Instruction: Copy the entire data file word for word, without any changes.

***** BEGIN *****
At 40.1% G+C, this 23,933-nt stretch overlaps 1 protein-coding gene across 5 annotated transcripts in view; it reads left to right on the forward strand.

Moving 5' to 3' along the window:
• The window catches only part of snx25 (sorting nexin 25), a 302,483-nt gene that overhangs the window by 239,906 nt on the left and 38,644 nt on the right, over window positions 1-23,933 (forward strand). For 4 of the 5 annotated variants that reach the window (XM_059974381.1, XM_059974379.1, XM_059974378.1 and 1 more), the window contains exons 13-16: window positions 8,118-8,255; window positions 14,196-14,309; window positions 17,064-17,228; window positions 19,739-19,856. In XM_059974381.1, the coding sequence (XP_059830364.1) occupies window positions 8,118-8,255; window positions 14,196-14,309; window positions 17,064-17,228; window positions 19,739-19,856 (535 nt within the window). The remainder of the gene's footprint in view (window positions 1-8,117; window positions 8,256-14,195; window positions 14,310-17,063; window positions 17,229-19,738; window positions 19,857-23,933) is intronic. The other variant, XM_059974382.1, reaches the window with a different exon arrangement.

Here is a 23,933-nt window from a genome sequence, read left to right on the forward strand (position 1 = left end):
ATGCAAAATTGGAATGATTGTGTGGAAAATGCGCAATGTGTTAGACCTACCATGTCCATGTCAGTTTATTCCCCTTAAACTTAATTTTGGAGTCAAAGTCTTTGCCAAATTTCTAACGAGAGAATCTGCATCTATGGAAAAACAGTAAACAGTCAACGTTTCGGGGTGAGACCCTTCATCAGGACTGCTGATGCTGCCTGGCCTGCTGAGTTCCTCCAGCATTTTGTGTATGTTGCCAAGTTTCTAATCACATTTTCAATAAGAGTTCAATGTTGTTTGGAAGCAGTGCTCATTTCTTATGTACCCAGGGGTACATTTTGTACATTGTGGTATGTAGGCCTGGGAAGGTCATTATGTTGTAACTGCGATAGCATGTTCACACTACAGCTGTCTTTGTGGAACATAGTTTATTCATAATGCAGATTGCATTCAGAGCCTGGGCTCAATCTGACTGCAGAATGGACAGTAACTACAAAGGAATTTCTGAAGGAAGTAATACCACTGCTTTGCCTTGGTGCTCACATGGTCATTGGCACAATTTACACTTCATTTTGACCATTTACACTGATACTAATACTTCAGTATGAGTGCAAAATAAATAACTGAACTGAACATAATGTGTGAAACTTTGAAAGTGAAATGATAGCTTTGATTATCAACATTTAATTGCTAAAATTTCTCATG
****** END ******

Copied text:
At 40.1% G+C, this 23,933-nt stretch overlaps 1 protein-coding gene across 5 annotated transcripts in view; it reads left to right on the forward strand.

Moving 5' to 3' along the window:
• The window catches only part of snx25 (sorting nexin 25), a 302,483-nt gene that overhangs the window by 239,906 nt on the left and 38,644 nt on the right, over window positions 1-23,933 (forward strand). For 4 of the 5 annotated variants that reach the window (XM_059974381.1, XM_059974379.1, XM_059974378.1 and 1 more), the window contains exons 13-16: window positions 8,118-8,255; window positions 14,196-14,309; window positions 17,064-17,228; window positions 19,739-19,856. In XM_059974381.1, the coding sequence (XP_059830364.1) occupies window positions 8,118-8,255; window positions 14,196-14,309; window positions 17,064-17,228; window positions 19,739-19,856 (535 nt within the window). The remainder of the gene's footprint in view (window positions 1-8,117; window positions 8,256-14,195; window positions 14,310-17,063; window positions 17,229-19,738; window positions 19,857-23,933) is intronic. The other variant, XM_059974382.1, reaches the window with a different exon arrangement.

Here is a 23,933-nt window from a genome sequence, read left to right on the forward strand (position 1 = left end):
ATGCAAAATTGGAATGATTGTGTGGAAAATGCGCAATGTGTTAGACCTACCATGTCCATGTCAGTTTATTCCCCTTAAACTTAATTTTGGAGTCAAAGTCTTTGCCAAATTTCTAACGAGAGAATCTGCATCTATGGAAAAACAGTAAACAGTCAACGTTTCGGGGTGAGACCCTTCATCAGGACTGCTGATGCTGCCTGGCCTGCTGAGTTCCTCCAGCATTTTGTGTATGTTGCCAAGTTTCTAATCACATTTTCAATAAGAGTTCAATGTTGTTTGGAAGCAGTGCTCATTTCTTATGTACCCAGGGGTACATTTTGTACATTGTGGTATGTAGGCCTGGGAAGGTCATTATGTTGTAACTGCGATAGCATGTTCACACTACAGCTGTCTTTGTGGAACATAGTTTATTCATAATGCAGATTGCATTCAGAGCCTGGGCTCAATCTGACTGCAGAATGGACAGTAACTACAAAGGAATTTCTGAAGGAAGTAATACCACTGCTTTGCCTTGGTGCTCACATGGTCATTGGCACAATTTACACTTCATTTTGACCATTTACACTGATACTAATACTTCAGTATGAGTGCAAAATAAATAACTGAACTGAACATAATGTGTGAAACTTTGAAAGTGAAATGATAGCTTTGATTATCAACATTTAATTGCTAAAATTTCTCATG